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Delhi turns state of the art

As the fourth edition of the India art fair kicks off in the capital, we bring you artists and artworks to look out for.

art and culture Updated: Jan 27, 2012 00:57 IST

As the fourth edition of the India art fair kicks off in the capital, we bring you artists and artworks to look out for.



Die Galerie, Germany, B5


Come to this booth to check out a selection of paintings and works on paper by leading maestros of the 20th century — Pablo Picasso, Marc Chagall, Salvador Dali and Andre Masson. The gallery is also presenting Bouquet et Nu, a work created by artist Chaglaa in 1970. “It is an honour to show this special art work for the first time to the Indian art world,” says Peter Femfert, gallery director. They are also introducing Italian artist Claudio Massini, who has paintings composed in organic and mineral pigments on canvas.



Trojan Horse

Robert Bowman Gallery, UK, G1


This year, the Robert Bowman Gallery, which is participating in the fair for the second time, is featuring South African sculptor Willie Besters’ Trojan Horse — a life-size sculpture of a robotic armed horse made from scrap metal and car parts. The work is inspired by the Greek myth of soldiers hiding in a seemingly innocent giant horse. Besters has used the work as a symbol of the Athlone massacre, where South African apartheid forces hid in a railway service van to ambush anti-apartheid protesters and


gun down the general population.



Humans for sale....

Zurich-based Indian artist Preeti Chandrakant has a very interesting Art project — Talk to me! I’m a living work of Art. It features six living works of art, actually human beings, three from Zurich and three from India. They can be seen walking around the venue, mingling with visitors and striking a conversation with them. These works can be even purchased, sold and displayed. All you have to do is contact their manager and strike a deal. The idea behind the concept is that everyone and everything is a potential piece of art.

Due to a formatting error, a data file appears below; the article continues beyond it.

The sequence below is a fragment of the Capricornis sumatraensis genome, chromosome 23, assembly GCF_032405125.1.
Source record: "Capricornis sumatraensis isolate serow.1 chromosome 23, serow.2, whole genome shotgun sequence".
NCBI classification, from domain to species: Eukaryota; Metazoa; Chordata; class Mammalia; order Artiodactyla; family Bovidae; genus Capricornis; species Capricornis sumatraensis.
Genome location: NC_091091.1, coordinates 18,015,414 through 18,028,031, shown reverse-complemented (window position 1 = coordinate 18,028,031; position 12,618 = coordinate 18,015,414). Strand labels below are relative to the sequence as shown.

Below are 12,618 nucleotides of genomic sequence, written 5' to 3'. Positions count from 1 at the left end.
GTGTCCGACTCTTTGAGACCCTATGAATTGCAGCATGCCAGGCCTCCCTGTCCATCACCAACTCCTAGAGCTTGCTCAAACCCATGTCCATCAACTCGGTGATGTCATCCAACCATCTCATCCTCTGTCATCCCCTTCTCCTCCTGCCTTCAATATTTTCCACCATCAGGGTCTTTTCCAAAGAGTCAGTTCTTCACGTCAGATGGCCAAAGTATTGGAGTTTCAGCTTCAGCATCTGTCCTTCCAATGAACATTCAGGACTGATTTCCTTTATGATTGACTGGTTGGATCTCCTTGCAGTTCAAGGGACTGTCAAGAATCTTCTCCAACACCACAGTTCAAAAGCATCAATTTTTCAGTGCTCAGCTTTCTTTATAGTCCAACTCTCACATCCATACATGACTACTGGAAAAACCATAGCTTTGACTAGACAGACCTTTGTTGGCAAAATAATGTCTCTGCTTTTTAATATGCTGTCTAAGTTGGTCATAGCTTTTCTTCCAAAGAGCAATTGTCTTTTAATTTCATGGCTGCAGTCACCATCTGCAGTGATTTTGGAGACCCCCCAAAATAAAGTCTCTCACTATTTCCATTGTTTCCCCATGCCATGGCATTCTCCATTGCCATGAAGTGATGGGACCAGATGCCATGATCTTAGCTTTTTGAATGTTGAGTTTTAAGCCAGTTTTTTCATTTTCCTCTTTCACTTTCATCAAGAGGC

1X1 Art Gallery, Dubai, B6

This Dubai-based gallery is presenting a mix of Iranian and Indian artists. Iranian artist Alireza Faniis is showing a series of archival prints in triptychs and polyptychs, titled, In Search Of The Concept, which depict staged photographs of a woman sometimes mysteriously carrying a single alphabet, sometimes embracing it, sometimes staring at it, and sometimes even molding herself as one with it. Another work to watch out at this gallery’s booth is artist Chittrovanu Mazumdar’s different types of textiles and decorative ornaments dabbled for a series of four works titled, Textile.



Seven Art Limited, Delhi A3


The artwork, Gathered, made by Chennai-based artist Saravanan Parasuraman, shows a man sleeping. Made with ball bearings over a fibre glass structure, the artist converts an everyday routine into a statue of calm and solitude. Similarly, his other work, Whatever Has Happened, Has Happened Good, shows that humans have the tendency to be self-absorbed. By showing a crab that is caught in a net, the artist tries to gather attention towards all other events that come out of the crab getting stuck in a net.



Religare Art, Delhi, C6


All you need at this booth is a smart phone. Artist Sanjay Sundram has created a series of paintings (creative distortions), which are Quick Responses (QR) codes. When you scan them through your phone, they direct you to an internet link, which tells you all about the artwork. There are 16 artworks on display that took the artist almost a year to complete.



Karen Woodbury Gallery, Australia, S11

What you see on your left are not real people, but Melbourne-based artist San Jinks’ hyper-real sculptures of the human body. There are around five works on display that look so real that it seems the figures will open their eyes (as many of them have their eyes closed) and start talking to you. Jinks makes these sculptures using silicone, resin and latex.



Hauser & Wirth, London, C1

This is one of the most talked about galleries at the Art Fair. Interestingly, it has two artworks by the Indian artist duo - Subodh Gupta and Bharti Kher. While Kher’s work, titled, I Find A Way To Keep It All, is a huge installation made in 2011 with wooden chairs and saris, Gupta’s work, titled, Stone, made in 2011, is made in fibreglass, stone dust, jute and found objects. The gallery has already sold artist Martin Creed’s artwork, titled, Love. Other artists on display here are Paul McCarthy, Louise Bourgeois and Jakub Julian Ziolkowski.



Chatterjee & Lal, Mumbai, G3

Broken White by artist Nikhil Chopra is a site-specific installation, understood as the residues of performance by the artist at LA Rochelle, France, in October 2010. Within the installation are the actual elements that made up the performance - the long white costume and the drawing. In addition are the outcome of the performance by way of photographic stills and video.



Watch it here


What: India Art Fair


On till: January 29


Timing: 11pm onwards


Entry: Rs 200


Where: NSIC Exhibition Grounds, Okhla Industrial Estate


Nearest metro station: Govindpuri on the Violet Line